In 2020, though, Green brought a new look to Spring Training with a new curveball – and, for the most part, he stuck with it throughout the year. In fact, he threw it 25% of the time, which is the highest non-fastball usage Green has delivered since really arriving in 2017. The results were encouraging. Here was a daring example that demonstrates the new trust Green has in the pitch, thrown in an 0-2 count with runners on second and third to Rhys Hoskins:

Overall, the pitch was high-spin (~2500 RPM on average) and netted a 34% whiff rate, which easily makes it the best secondary offering Green has ever deployed. At the same time, batters still hit .240 against it with a .400 slugging percentage. Beneath the hood, the expected stats (.155 xBA and .182 xWOBA) suggest that the results would have improved in a full season.

As regular readers know, I am a big believer in Green generally and in his curveball usage specifically. The pitch makes sense as a secondary look for him, given that it plays well off a high-velocity fastball thrown up in the zone, and I thought the early returns on the pitch were promising. I’m excited to see how the pitch develops with a normal, uninterrupted offseason and over the course of a (hopefully) full 2021 season. There is every reason to be excited about the pitch, in my opinion.

6 Bad Innings Will Doom Ya

The season was far from all roses for Green, though. He logged 6.1 truly atrocious innings from August 26 to September 7. This is responsible for some of his uglier statistics on the year. In those innings, he surrendered 4 home runs on 8 hits and allowed 8 earned runs. You remember the September 7 game, if not by date. It was not just the low-point of Green’s year, but of the Yankees’, too. Green was a pivotal part of the never-ending bottom of the 7th in which the Yankees surrendered 10 runs in Buffalo. It was ugly.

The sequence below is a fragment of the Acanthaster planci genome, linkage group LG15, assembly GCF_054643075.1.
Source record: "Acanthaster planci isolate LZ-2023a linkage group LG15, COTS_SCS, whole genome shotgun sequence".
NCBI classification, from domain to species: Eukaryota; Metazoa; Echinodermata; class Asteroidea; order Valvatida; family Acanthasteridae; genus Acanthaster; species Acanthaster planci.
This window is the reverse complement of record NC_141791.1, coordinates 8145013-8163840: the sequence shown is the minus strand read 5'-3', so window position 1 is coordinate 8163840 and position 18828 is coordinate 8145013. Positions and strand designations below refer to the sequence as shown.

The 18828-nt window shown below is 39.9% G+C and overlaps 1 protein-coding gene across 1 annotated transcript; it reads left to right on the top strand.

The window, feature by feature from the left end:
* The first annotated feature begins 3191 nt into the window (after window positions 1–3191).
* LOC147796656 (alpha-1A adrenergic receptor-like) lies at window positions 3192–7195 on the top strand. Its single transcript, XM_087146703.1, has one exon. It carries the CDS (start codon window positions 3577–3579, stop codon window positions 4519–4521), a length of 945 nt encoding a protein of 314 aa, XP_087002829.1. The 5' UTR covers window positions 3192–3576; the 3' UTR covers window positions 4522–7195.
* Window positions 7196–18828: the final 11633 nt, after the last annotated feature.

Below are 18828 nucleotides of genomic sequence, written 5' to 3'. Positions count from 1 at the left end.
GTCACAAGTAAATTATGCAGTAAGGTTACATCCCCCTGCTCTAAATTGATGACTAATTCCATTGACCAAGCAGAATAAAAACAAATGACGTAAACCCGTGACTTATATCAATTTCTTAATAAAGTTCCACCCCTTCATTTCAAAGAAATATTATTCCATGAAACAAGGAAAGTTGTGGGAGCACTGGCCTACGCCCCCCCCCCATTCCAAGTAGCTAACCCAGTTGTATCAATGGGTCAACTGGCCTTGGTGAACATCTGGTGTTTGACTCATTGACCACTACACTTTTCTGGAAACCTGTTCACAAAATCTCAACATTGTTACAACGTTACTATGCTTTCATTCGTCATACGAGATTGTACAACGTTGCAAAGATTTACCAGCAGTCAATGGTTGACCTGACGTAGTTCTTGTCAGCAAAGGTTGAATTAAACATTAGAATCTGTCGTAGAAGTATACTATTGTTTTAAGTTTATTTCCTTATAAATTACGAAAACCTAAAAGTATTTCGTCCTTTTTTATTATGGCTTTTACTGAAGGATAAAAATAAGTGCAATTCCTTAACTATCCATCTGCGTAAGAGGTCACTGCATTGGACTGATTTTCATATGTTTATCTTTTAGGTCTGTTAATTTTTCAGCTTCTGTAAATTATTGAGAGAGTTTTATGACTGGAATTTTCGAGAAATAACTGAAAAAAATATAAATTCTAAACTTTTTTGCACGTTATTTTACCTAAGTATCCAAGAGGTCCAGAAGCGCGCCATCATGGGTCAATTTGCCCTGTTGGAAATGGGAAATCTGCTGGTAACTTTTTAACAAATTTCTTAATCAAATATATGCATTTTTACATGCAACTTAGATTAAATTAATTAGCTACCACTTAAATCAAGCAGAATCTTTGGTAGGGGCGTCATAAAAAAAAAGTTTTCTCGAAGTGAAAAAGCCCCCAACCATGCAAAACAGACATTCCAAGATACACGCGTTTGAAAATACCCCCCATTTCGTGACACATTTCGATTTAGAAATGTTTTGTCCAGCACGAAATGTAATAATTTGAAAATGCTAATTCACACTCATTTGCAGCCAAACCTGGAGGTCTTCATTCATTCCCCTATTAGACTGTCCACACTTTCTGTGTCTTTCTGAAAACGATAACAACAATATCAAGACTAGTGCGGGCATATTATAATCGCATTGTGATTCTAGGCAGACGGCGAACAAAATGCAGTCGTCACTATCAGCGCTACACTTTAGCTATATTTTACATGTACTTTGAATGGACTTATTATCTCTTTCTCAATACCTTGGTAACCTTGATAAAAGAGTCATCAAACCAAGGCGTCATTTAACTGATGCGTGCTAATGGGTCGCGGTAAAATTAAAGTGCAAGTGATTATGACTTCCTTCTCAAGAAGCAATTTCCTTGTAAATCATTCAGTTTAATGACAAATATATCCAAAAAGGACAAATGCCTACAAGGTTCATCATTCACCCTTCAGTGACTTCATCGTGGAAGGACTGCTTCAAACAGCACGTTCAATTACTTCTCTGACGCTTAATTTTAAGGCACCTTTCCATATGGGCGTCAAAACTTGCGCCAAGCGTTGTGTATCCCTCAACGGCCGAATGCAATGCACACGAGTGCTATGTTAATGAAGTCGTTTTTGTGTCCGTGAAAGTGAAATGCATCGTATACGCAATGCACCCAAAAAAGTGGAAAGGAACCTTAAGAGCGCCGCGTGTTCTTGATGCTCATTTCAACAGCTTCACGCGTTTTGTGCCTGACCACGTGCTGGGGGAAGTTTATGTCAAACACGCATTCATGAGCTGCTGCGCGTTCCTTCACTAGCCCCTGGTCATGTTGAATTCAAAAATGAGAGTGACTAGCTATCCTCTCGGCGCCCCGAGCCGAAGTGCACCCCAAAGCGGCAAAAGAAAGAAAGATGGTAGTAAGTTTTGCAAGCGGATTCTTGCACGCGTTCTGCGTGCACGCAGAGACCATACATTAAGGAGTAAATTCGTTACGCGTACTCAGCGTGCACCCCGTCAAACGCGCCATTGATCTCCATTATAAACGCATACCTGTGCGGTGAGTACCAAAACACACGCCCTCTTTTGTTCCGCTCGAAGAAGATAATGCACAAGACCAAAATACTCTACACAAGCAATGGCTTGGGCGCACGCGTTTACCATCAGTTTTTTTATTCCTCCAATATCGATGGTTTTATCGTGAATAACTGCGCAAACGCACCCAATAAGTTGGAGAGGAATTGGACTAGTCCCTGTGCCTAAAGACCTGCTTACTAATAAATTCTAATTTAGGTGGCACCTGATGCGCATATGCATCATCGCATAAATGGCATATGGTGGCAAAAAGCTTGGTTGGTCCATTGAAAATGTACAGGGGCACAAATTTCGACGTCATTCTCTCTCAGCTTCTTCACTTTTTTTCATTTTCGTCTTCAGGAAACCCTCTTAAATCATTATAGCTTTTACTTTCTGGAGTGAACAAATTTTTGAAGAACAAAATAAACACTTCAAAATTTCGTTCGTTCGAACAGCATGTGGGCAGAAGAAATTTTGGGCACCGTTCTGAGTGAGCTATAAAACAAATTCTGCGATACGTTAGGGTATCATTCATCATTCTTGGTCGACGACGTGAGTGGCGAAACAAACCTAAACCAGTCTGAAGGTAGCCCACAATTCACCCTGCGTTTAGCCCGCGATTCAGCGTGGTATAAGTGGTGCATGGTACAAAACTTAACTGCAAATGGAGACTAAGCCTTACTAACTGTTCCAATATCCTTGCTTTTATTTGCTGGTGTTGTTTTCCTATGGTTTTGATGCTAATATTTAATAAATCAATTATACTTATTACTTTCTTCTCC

This bad stretch, which is perfectly mapped over the worst stretch the team faced in 2020, plays a role in our memory. You are excused for forgetting that Green logged a 1.35 ERA in his final 6.2 innings after that game. I’ll forgive you for forgetting that he had a 0.71 ERA in the 12.2 innings before the bad stretch. In both of those periods, the peripherals were back to normal, too.

Alas, so it goes for a reliever. Bad weeks ruin stat lines. That is true in a normal season. And this was anything but a normal season.

What’s Next?

A full offseason and normal Spring Training that hopefully allow Green to further refine his curve. That would be nice. But even if he mostly repeats his 2020 performance, there’s plenty of reason to believe in Green. He was the same dominant reliever we all remember in 2020, aside from a bad week. It would have normalized over a full season’s worth of work.

I think the curveball is a promising development for his future. In short, I am looking forward to seeing Green pitch in 2021. He is one of baseball’s best relievers and for the majority of 2020, that’s exactly how he performed.

ALDS Game 4: Yankees Live to See Another [Gleyber] Day

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The Yankees aren’t done yet. They beat the Rays 5-1 to force a deciding Game 5 tomorrow night in San Diego. The Bombers finally got a well pitched game from someone other than Gerrit Cole and it couldn’t have come at a better time. Let’s get to the takeaways:

Gleyber Day arrives just when the Yankees needed it. The shortstop’s 2-run homer in the sixth inning gave the Yankees some breathing room, putting the Bombers up 4-1. Up until that point, I had a lingering concern that an earlier wasted opportunity — scoring just one run after loading the bases with no one out in the second inning — would later haunt the Yankees. Thankfully it didn’t, and Gleyber’s bomb eased those concerns:

What a shot. How many dingers would the Yankees send over the Western Metal Supply Co. building if this was actually the team’s home ballpark?

Keep in mind that Gleyber fouled a ball off his shin in his previous at bat against Yarbrough. It took a while for him to get back in the box after it, too. I guess it’s safe to say he’s OK now!

By the way, Torres reached base two other times this one. Once via single, once via walk. He stole a base in the ninth and scored a run too. He had a really nice series against Cleveland last week, but had been relatively quiet until tonight against the Rays. Nice to see a big game from him tonight. Would be even better to see him carry it into tomorrow.